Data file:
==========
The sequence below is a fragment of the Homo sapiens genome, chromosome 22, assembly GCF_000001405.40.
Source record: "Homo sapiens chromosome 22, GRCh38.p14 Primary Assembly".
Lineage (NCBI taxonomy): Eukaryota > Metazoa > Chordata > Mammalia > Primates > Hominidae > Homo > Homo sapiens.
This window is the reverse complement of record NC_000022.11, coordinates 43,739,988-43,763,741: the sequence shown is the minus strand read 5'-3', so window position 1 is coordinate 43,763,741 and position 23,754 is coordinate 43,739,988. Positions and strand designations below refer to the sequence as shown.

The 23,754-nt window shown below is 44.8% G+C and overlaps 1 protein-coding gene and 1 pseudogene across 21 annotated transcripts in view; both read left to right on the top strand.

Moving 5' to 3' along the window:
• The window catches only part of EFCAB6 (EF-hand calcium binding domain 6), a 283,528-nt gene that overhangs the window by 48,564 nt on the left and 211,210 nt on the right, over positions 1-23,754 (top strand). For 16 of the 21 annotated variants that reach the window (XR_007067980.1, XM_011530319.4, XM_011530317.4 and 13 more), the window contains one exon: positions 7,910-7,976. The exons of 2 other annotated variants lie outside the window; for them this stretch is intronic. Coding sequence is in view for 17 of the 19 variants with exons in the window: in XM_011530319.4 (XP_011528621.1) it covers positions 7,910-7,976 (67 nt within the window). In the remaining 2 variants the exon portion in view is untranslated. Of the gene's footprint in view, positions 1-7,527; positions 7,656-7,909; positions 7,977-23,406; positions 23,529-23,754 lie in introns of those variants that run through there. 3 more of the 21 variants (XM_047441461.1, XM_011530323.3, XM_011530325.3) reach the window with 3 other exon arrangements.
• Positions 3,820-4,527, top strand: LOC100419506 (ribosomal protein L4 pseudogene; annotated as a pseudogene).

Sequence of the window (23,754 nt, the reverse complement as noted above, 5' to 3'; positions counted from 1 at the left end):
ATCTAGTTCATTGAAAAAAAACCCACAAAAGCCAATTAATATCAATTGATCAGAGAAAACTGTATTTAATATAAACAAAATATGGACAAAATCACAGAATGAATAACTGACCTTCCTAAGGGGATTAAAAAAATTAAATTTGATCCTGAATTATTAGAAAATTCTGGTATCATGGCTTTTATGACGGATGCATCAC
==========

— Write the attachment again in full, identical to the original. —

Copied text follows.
The sequence below is a fragment of the Homo sapiens genome, chromosome 22, assembly GCF_000001405.40.
Source record: "Homo sapiens chromosome 22, GRCh38.p14 Primary Assembly".
Lineage (NCBI taxonomy): Eukaryota > Metazoa > Chordata > Mammalia > Primates > Hominidae > Homo > Homo sapiens.
This window is the reverse complement of record NC_000022.11, coordinates 43,739,988-43,763,741: the sequence shown is the minus strand read 5'-3', so window position 1 is coordinate 43,763,741 and position 23,754 is coordinate 43,739,988. Positions and strand designations below refer to the sequence as shown.

The 23,754-nt window shown below is 44.8% G+C and overlaps 1 protein-coding gene and 1 pseudogene across 21 annotated transcripts in view; both read left to right on the top strand.

Moving 5' to 3' along the window:
• The window catches only part of EFCAB6 (EF-hand calcium binding domain 6), a 283,528-nt gene that overhangs the window by 48,564 nt on the left and 211,210 nt on the right, over positions 1-23,754 (top strand). For 16 of the 21 annotated variants that reach the window (XR_007067980.1, XM_011530319.4, XM_011530317.4 and 13 more), the window contains one exon: positions 7,910-7,976. The exons of 2 other annotated variants lie outside the window; for them this stretch is intronic. Coding sequence is in view for 17 of the 19 variants with exons in the window: in XM_011530319.4 (XP_011528621.1) it covers positions 7,910-7,976 (67 nt within the window). In the remaining 2 variants the exon portion in view is untranslated. Of the gene's footprint in view, positions 1-7,527; positions 7,656-7,909; positions 7,977-23,406; positions 23,529-23,754 lie in introns of those variants that run through there. 3 more of the 21 variants (XM_047441461.1, XM_011530323.3, XM_011530325.3) reach the window with 3 other exon arrangements.
• Positions 3,820-4,527, top strand: LOC100419506 (ribosomal protein L4 pseudogene; annotated as a pseudogene).

Sequence of the window (23,754 nt, the reverse complement as noted above, 5' to 3'; positions counted from 1 at the left end):
ATCTAGTTCATTGAAAAAAAACCCACAAAAGCCAATTAATATCAATTGATCAGAGAAAACTGTATTTAATATAAACAAAATATGGACAAAATCACAGAATGAATAACTGACCTTCCTAAGGGGATTAAAAAAATTAAATTTGATCCTGAATTATTAGAAAATTCTGGTATCATGGCTTTTATGACGGATGCATCAC